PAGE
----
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Saturday, 18 December 1993
Page: 5100

Senator BISHOP (10.30 a.m.) —Senator Gareth Evans has just made my point. When I first stood I said that clause 11 should fail because of its uncertainty. The common law is uncertain. Senator Alston made the point clearly; Senator Evans has just admitted it. It is unknown; it is uncertain, and we do not make laws for uncertainty. Senator Evans has deliberately used the words out of clause 109 to attempt to cover the field, to put in place unknown concepts and say that they have the force of law.

  The analogy that Senator Evans was drawing by saying that there is precedent where particular parts of the common law had been picked up and given statutory authority relates to very specific areas of law which in effect are codified by the statute. I will give Senator Evans an example. The concept of unconscionable conduct was given statutory force in the Trade Practices Act but that was not an attempt to say that all the common law of Australia shall be given the force of law because all the common law of Australia is unknown, even if Senator Evans tries to say as it applies to native title, because the things that apply to native title are far more than this particular piece of legislation.

  When I spoke earlier I gave the minister examples of how it can affect the operation of policing of the state, of bushfire protection legislation; there is the whole area of fisheries—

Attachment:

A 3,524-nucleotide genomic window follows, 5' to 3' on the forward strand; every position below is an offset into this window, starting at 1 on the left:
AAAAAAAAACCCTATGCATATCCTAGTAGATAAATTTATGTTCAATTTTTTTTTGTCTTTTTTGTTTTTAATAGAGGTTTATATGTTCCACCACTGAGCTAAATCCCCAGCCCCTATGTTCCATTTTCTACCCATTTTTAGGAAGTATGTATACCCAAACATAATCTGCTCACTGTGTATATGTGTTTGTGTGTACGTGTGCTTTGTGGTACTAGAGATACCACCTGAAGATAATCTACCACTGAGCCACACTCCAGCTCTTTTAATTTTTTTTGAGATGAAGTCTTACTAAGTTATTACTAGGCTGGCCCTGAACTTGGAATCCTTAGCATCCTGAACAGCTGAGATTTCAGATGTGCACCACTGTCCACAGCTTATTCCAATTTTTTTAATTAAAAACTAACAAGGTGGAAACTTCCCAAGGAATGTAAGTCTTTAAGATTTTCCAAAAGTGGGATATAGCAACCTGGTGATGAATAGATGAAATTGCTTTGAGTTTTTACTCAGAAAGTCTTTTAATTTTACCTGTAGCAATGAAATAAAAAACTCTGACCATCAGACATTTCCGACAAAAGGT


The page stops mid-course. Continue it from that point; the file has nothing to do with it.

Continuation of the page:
Senator Vanstone —The criminal code.

Senator BISHOP —As Senator Vanstone says, the criminal code. There are whole rafts of state legislation which are affected by native title and Senator Evans was trying to say that the common law shall have the force of law and, therefore, where it is in conflict with the state legislation, the state legislation will be struck down.

Senator Gareth Evans —Subject to clause 7.

Senator BISHOP —Subject to clause 7, which states:

  This Act is not intended to affect the operation of any law of a State or a Territory that is capable of operating concurrently with this Act.

Quite clearly, it is not capable of operating when clause 11 is enacted. That is the whole point.

  Then in the government's earlier submitted amendment, the government was trying to say that it would reserve the status of the state laws by allowing them to continue to operate despite clause 11. The government then suddenly woke up to the fact that that would not work because it was trying to amend the constitution; so the government is now desperately struggling to find a way to put something into this legislation that will, in effect, allow state legislation to remain effective.

  I am putting to Senator Evans that it cannot be done because of the words in clause 11. I would like to hear from Senator Evans an analysis and some opinions that tell him that if the government continues to use the words that are in clause 11 it can have another form of words that can in fact save the operation of state laws and, indeed, preserve our whole concept of federation.